Why You Should Build a Bee-Friendly Garden in Your Own Backyard
If there’s one single activity you can do at home that both improves the life of you and your family while simultaneously aiding one of the most important creatures on the planet, it’s building a garden in your own backyard. Here’s why.
Why do I want to attract bees to my yard?
Here’s the thing about bees: much of our way of life depends on them. Sound crazy? Well, if part of your life involves eating a variety of foods, then bees are a big part of it.
Bees are the world’s most efficient pollinator, reigning supreme over birds, bats, butterflies, and other insects. More than 100 commonly-consumed fruits, vegetables, and nuts are either mostly-dependent or at least partially-dependent on natural pollination by bees to thrive. It’s thought that about one out of every three bites of food you eat every day is the product of bee pollination.
But why do I want them in my backyard? If not only for the selfish reason that bees are great pollinators, which help your own personal garden to flourish, bees are in danger across the world. In the last 60 or so years, the number of bee colonies have decreased by around 60%. Scientists believe that many factors could be playing a role in this decline, including some use of pesticides in agricultural practices, habitat loss, and decreased food supplies. By making your own home a haven for bees, you can do your part to protect this valuable creature.
Ok, so how do I make my backyard garden bee-friendly?
You can think about it like this: there are three major things you can provide bees that will help them thrive. The first is nectar and pollen, which come from flowers. You’ll want to plant flowers that bees love (they don’t love all plants equally). Bees love plants that are native to their particular area. They also love wildflowers and plants with easy access to the goodies inside. Specifically, you should plant things like purple coneflower, sunflowers, sage, goldenrod, lavender, zinnia, and basil. Here’s a good list of plants that attract bees.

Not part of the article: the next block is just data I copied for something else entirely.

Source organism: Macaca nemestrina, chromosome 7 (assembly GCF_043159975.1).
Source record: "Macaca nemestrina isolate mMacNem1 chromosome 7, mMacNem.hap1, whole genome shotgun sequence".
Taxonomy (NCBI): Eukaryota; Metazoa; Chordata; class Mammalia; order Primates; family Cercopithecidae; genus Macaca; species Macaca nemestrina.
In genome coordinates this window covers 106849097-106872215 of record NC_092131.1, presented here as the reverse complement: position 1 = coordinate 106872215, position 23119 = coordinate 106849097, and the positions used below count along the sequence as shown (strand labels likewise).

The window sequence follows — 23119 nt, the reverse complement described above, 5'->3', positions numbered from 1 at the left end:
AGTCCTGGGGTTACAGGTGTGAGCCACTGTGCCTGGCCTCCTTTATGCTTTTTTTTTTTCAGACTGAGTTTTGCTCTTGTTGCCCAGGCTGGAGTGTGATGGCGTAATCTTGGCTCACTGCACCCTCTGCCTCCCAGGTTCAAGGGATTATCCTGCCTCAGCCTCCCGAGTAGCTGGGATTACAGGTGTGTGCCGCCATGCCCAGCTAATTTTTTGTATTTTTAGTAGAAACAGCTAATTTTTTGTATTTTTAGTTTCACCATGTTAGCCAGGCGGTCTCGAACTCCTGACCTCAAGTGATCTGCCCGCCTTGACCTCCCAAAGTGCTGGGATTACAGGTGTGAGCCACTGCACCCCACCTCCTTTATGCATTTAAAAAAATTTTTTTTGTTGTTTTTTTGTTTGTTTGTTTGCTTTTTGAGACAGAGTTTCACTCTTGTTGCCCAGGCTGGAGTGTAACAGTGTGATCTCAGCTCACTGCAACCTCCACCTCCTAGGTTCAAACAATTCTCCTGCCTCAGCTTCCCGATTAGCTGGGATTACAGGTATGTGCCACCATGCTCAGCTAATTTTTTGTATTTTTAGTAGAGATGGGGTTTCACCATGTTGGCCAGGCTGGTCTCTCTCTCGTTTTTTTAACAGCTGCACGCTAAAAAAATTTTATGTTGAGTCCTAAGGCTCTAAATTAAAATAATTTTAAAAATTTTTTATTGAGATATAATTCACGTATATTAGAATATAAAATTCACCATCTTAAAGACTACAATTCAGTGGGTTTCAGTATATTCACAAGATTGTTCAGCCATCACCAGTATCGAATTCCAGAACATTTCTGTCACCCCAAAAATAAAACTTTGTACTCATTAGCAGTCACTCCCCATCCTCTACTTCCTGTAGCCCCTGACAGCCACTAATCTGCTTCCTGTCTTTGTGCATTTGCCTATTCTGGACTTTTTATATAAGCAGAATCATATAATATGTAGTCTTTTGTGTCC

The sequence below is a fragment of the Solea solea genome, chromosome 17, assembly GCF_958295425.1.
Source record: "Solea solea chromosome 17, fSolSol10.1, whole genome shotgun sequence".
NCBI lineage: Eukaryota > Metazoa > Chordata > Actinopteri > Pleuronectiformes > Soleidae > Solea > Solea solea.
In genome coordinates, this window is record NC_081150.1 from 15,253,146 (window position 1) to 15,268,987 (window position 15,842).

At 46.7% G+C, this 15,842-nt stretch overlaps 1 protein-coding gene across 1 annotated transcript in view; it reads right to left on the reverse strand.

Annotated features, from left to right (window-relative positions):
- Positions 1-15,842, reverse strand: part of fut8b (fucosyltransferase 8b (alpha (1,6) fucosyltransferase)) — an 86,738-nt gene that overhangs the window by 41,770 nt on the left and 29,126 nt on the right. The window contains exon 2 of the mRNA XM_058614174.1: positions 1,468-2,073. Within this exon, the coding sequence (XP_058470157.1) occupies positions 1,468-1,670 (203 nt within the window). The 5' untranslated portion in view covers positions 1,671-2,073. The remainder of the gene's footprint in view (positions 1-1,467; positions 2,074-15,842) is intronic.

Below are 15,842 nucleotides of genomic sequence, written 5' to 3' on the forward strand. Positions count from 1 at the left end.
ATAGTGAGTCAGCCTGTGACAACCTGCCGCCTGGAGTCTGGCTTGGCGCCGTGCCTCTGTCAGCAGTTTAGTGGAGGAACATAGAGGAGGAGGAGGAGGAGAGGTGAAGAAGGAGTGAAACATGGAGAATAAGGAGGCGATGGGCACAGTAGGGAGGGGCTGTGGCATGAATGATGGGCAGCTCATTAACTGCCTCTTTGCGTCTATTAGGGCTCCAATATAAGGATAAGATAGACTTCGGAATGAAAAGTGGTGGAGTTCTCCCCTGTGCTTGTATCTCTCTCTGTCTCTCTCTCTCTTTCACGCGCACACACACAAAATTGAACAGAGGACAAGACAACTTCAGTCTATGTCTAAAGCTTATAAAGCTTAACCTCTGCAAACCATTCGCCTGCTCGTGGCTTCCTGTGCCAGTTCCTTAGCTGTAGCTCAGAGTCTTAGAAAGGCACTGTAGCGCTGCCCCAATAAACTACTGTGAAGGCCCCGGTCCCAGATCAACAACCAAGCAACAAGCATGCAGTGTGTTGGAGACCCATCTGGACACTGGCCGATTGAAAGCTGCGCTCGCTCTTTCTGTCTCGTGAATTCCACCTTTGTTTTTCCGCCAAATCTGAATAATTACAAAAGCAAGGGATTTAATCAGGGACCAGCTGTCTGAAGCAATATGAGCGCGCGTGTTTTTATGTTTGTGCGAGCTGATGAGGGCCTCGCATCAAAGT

The second way to help is through providing a good habitat. While honey bees build hives, you can help native nesting bees (some that burrow into the ground and some that use wood and debris for homes) by leaving part of your backyard garden floor clean and unplanted and part a bit unkempt. Lastly, bees need water like every other living thing, so putting a shallow, pebble-filled bee bath in your backyard garden will help.
Benefits beyond helping the bees
Even if bees weren’t a consideration, building a backyard garden for you and your family would be more than worth it, as the benefits of gardening are numerous. The beauty of a flower garden and the wonders of a vegetable bounty are obvious, but gardening is also great physical and mental exercise. Common gardening activities like raking, pulling weeds, moving rocks, and irrigating soil can burn as many calories as brisk walking or light jogging. The mental health benefits – peace of mind, stress busting qualities – have been well-documented.
If “save the planet” has ever been something you’ve been interested in, you should know that it really does begin in your own backyard. One of the best things you can do for your local ecosystem is to create a friendly habitat for your area bee population. If you help the bees, they will help you ten-fold. Anything you can do at home to protect even one local colony counts as doing your part to aid in this global issue.
Photo Credit: Pixabay.com
Article by: Christy Erickson